Given these regulatory constraints, it may not often be feasible anymore for those who are dual-registered or hybrid advisors to switch their current clients from advisory fee accounts back to commission-based accounts – especially for those who have left the broker-dealer world entirely and are solely independent RIAs (with no access to commission-based products at all!).
Still, for those who are still in a hybrid or dual-registered status, there is at least some potential appeal now to shift tax-sensitive clients into C-share commission-based funds, rather than using institutional share classes (or ETFs) in an advisory account.
Of course, it’s also important to bear in mind that many broker-dealers have a lower payout on mutual funds than what an advisor keeps of their RIA advisory fees, and it’s not always possible to find a mutual fund that is exactly 1% more expensive solely to convert the advisor’s compensation from an advisory fee to a trail commission. And some clients may already have embedded capital gains in their current investments and not be interested in switching. And there’s a risk that Congress could reinstate the investment advisory fee deduction in the future (introducing additional costs for clients who want to switch back).
Nonetheless, at the margin, for dual-registered or hybrid advisors who do have a choice about whether to be compensated from clients by advisory fees versus commissions, there is some incentive for tax-sensitive clients to use commission-based trail products (at least in taxable accounts where the distinction matters, as within an IRA even traditional advisory fees are being paid from pre-tax funds anyway!).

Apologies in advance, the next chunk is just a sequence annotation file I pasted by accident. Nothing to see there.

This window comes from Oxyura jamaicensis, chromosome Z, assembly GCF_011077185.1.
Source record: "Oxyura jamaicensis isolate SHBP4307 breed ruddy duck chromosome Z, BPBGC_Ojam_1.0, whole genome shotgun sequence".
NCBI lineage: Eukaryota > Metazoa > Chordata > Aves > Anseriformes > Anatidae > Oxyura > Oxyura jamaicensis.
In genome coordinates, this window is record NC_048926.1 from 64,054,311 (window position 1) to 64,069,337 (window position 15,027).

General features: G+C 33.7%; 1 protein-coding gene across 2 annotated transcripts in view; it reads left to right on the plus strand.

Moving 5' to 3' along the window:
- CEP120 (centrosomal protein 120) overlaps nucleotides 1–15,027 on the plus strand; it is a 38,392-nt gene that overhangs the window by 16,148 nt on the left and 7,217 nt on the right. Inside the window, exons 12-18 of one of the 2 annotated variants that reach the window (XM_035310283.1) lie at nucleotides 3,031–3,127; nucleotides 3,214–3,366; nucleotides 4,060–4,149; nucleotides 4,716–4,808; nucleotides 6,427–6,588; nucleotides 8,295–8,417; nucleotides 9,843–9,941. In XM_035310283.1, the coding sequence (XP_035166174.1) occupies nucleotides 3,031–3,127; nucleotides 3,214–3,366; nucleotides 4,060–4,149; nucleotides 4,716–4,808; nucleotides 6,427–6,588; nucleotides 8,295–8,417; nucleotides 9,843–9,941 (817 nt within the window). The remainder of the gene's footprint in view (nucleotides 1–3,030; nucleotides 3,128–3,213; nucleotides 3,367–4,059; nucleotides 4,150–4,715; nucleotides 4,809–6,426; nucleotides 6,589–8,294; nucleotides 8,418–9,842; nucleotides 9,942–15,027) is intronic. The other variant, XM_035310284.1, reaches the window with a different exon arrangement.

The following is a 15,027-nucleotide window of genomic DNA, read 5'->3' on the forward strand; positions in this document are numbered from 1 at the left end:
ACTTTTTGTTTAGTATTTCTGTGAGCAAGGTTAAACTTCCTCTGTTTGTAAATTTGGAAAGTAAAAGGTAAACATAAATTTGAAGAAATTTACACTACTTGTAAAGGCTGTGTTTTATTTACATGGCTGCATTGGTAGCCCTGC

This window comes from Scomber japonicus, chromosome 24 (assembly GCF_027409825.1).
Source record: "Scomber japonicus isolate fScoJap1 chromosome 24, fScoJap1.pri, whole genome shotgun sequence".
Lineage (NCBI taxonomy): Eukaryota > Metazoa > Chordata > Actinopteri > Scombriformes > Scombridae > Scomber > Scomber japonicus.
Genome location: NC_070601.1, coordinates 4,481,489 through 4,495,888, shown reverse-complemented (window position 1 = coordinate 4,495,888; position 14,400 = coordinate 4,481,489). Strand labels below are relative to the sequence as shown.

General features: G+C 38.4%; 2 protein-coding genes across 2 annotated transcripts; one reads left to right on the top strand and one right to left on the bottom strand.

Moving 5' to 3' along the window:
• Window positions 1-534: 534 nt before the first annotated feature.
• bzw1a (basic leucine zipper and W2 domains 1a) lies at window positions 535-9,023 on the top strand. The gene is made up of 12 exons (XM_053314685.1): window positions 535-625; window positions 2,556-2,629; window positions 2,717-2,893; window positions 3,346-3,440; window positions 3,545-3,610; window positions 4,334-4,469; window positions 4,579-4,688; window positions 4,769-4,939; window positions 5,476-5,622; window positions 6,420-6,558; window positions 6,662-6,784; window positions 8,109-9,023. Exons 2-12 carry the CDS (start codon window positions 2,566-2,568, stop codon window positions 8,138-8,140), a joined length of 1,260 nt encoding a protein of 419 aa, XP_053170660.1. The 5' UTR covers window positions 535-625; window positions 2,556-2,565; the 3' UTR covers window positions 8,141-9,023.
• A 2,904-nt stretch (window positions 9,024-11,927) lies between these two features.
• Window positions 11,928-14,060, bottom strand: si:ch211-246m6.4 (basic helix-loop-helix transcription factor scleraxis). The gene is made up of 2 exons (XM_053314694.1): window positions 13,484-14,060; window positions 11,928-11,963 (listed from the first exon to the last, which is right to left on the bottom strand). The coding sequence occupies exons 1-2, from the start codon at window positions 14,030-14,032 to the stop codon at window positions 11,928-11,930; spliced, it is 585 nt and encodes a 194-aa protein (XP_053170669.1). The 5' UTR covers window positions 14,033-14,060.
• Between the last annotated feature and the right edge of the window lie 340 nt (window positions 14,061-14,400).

Creating A Firm’s Own Proprietary Mutual Fund Or ETF
For very large advisory firms, another option to consider is actually turning their investment strategies for clients into a pooled mutual fund or ETF, such that clients of the firm will be invested not via separate individual accounts that the firm manages, but instead into a single (or series of) mutual fund(s) that the firm creates for its clients. The appeal of this approach: the firm’s 1% advisory fee may not be deductible, but its 1% investment management fee to operate the mutual fund would be!
Unfortunately, in practice there are a number of significant caveats to this approach, including that the client psychology of holding “one mutual fund” is not the same as seeing the individual investments in their account, the firm loses its ability to customize client portfolios beyond standardized models being used for each of their new mutual funds, the approach necessitates a purely model-based implementation of the firm’s investment strategies in the first place, it’s no longer feasible to implement cross-account asset location strategies, and there are non-trivial costs to creating a mutual fund or ETF in the first place. For which the proprietary-fund-for-tax-savings strategy is again only relevant for taxable accounts (and not IRAs, not tax-exempt institutions) in the first place.